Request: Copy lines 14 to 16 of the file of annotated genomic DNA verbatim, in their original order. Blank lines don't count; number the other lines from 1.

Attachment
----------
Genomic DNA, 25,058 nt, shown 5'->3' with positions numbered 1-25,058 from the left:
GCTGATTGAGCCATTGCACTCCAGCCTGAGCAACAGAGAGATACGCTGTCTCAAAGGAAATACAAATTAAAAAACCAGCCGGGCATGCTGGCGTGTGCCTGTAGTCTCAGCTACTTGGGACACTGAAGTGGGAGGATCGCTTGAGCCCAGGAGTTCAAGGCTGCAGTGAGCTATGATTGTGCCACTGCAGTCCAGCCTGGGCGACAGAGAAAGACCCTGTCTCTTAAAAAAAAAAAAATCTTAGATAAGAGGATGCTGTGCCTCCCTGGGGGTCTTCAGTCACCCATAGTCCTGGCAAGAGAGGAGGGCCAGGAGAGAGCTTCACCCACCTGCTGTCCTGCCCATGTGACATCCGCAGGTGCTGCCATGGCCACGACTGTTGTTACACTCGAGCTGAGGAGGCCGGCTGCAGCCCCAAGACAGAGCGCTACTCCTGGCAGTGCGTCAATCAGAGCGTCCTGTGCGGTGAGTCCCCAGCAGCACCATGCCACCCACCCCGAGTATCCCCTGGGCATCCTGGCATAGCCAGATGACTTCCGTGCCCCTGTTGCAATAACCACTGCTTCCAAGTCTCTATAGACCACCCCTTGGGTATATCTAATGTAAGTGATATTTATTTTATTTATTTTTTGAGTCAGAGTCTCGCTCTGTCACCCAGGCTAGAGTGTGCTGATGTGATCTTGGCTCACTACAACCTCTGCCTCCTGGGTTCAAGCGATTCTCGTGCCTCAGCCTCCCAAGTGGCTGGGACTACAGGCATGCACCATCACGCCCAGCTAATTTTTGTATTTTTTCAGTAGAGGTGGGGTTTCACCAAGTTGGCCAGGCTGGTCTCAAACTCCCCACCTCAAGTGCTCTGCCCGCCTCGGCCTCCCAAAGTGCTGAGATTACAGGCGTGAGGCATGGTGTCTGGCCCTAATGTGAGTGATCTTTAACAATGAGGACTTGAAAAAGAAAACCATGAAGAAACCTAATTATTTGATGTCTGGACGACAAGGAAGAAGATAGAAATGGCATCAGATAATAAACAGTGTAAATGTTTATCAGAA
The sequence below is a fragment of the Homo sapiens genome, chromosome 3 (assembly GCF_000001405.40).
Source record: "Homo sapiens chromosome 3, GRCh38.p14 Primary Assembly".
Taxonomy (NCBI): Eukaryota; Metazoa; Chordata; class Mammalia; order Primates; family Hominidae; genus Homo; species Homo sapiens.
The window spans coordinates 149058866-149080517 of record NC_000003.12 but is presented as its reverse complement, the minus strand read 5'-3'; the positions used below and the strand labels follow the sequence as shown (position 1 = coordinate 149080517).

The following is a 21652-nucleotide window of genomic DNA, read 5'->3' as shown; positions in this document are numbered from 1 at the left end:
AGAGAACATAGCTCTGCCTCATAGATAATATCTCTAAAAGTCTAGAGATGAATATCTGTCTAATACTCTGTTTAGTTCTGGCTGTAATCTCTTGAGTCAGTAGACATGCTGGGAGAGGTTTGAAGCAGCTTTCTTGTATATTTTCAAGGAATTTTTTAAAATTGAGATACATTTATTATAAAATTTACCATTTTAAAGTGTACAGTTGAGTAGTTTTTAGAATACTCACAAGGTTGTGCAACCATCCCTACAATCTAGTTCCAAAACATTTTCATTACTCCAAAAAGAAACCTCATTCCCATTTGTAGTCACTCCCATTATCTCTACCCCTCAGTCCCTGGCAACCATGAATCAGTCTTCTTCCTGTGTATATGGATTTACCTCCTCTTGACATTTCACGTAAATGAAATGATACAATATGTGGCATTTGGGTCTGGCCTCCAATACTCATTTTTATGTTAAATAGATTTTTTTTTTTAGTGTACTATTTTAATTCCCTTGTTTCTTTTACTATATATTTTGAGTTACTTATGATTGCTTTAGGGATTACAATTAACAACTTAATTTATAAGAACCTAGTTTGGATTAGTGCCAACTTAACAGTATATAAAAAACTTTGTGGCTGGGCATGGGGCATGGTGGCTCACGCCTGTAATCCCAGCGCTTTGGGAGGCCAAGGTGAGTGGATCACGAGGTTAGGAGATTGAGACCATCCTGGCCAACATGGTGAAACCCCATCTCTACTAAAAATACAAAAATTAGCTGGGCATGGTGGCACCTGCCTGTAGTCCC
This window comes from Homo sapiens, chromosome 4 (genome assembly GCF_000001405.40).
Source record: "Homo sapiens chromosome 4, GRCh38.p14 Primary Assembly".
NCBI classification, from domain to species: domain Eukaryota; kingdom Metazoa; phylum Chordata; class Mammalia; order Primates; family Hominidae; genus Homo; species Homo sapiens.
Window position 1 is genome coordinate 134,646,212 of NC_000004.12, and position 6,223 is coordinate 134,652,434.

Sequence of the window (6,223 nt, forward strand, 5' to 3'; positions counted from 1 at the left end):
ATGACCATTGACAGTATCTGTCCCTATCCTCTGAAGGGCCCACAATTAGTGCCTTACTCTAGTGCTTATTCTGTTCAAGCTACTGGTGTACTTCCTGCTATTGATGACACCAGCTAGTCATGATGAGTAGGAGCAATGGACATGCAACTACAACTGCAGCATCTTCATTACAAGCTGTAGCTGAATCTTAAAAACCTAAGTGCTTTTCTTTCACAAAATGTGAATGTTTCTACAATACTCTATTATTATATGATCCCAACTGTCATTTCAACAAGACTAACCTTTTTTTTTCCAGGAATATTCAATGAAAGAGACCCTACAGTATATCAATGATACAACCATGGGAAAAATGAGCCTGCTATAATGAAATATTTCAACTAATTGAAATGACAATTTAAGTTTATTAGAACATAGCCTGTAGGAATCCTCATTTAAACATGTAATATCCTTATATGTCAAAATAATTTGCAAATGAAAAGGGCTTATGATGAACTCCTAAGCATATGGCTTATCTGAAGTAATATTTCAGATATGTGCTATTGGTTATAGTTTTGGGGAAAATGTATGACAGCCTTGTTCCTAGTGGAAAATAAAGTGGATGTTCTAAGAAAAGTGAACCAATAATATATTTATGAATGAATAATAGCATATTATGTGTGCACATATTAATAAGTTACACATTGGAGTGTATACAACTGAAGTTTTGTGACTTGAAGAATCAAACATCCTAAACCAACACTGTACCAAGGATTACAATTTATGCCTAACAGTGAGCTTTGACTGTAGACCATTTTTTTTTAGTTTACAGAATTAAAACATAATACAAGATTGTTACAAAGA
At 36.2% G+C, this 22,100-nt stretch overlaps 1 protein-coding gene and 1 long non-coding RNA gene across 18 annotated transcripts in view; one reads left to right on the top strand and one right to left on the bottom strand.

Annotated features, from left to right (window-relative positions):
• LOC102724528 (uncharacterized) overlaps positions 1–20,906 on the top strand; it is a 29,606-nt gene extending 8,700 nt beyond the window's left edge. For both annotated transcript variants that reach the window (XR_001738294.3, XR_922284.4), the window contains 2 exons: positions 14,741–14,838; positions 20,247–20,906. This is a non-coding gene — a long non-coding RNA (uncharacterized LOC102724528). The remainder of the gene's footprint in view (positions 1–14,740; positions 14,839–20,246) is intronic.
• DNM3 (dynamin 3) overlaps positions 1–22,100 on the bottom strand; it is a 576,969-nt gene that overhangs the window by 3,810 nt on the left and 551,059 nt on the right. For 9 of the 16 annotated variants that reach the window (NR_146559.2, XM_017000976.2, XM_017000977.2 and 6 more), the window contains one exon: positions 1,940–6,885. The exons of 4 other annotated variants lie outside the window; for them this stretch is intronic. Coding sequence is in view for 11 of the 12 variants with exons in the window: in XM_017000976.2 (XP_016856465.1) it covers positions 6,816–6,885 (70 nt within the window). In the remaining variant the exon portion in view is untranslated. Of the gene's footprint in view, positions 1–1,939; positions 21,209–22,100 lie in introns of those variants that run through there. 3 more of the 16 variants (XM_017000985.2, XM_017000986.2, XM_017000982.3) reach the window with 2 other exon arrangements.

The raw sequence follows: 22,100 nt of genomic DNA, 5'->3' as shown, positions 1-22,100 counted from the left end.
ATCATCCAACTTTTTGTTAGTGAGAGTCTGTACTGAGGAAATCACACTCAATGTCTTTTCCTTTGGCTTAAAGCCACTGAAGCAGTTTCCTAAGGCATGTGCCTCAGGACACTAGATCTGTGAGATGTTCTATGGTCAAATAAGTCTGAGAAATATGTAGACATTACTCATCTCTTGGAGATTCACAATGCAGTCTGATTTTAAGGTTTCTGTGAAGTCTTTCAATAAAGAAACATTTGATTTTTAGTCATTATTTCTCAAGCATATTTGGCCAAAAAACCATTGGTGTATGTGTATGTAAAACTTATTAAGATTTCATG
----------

ATGACCATTGACAGTATCTGTCCCTATCCTCTGAAGGGCCCACAATTAGTGCCTTACTCTAGTGCTTATTCTGTTCAAGCTACTGGTGTACTTCCTGCTATTGATGACACCAGCTAGTCATGATGAGTAGGAGCAATGGACATGCAACTACAACTGCAGCATCTTCATTACAAGCTGTAGCTGAATCTTAAAAACCTAAGTGCTTTTCTTTCACAAAATGTGAATGTTTCTACAATACTCTATTATTATATGATCCCAACTGTCATTTCAACAAGACTAACCTTTTTTTTTCCAGGAATATTCAATGAAAGAGACCCTACAGTATATCAATGATACAACCATGGGAAAAATGAGCCTGCTATAATGAAATATTTCAACTAATTGAAATGACAATTTAAGTTTATTAGAACATAGCCTGTAGGAATCCTCATTTAAACATGTAATATCCTTATATGTCAAAATAATTTGCAAATGAAAAGGGCTTATGATGAACTCCTAAGCATATGGCTTATCTGAAGTAATATTTCAGATATGTGCTATTGGTTATAGTTTTGGGGAAAATGTATGACAGCCTTGTTCCTAGTGGAAAATAAAGTGGATGTTCTAAGAAAAGTGAACCAATAATATATTTATGAATGAATAATAGCATATTATGTGTGCACATATTAATAAGTTACACATTGGAGTGTATACAACTGAAGTTTTGTGACTTGAAGAATCAAACATCCTAAACCAACACTGTACCAAGGATTACAATTTATGCCTAACAGTGAGCTTTGACTGTAGACCATTTTTTTTTAGTTTACAGAATTAAAACATAATACAAGATTGTTACAAAGA
At 36.2% G+C, this 22,100-nt stretch overlaps 1 protein-coding gene and 1 long non-coding RNA gene across 18 annotated transcripts in view; one reads left to right on the top strand and one right to left on the bottom strand.

Annotated features, from left to right (window-relative positions):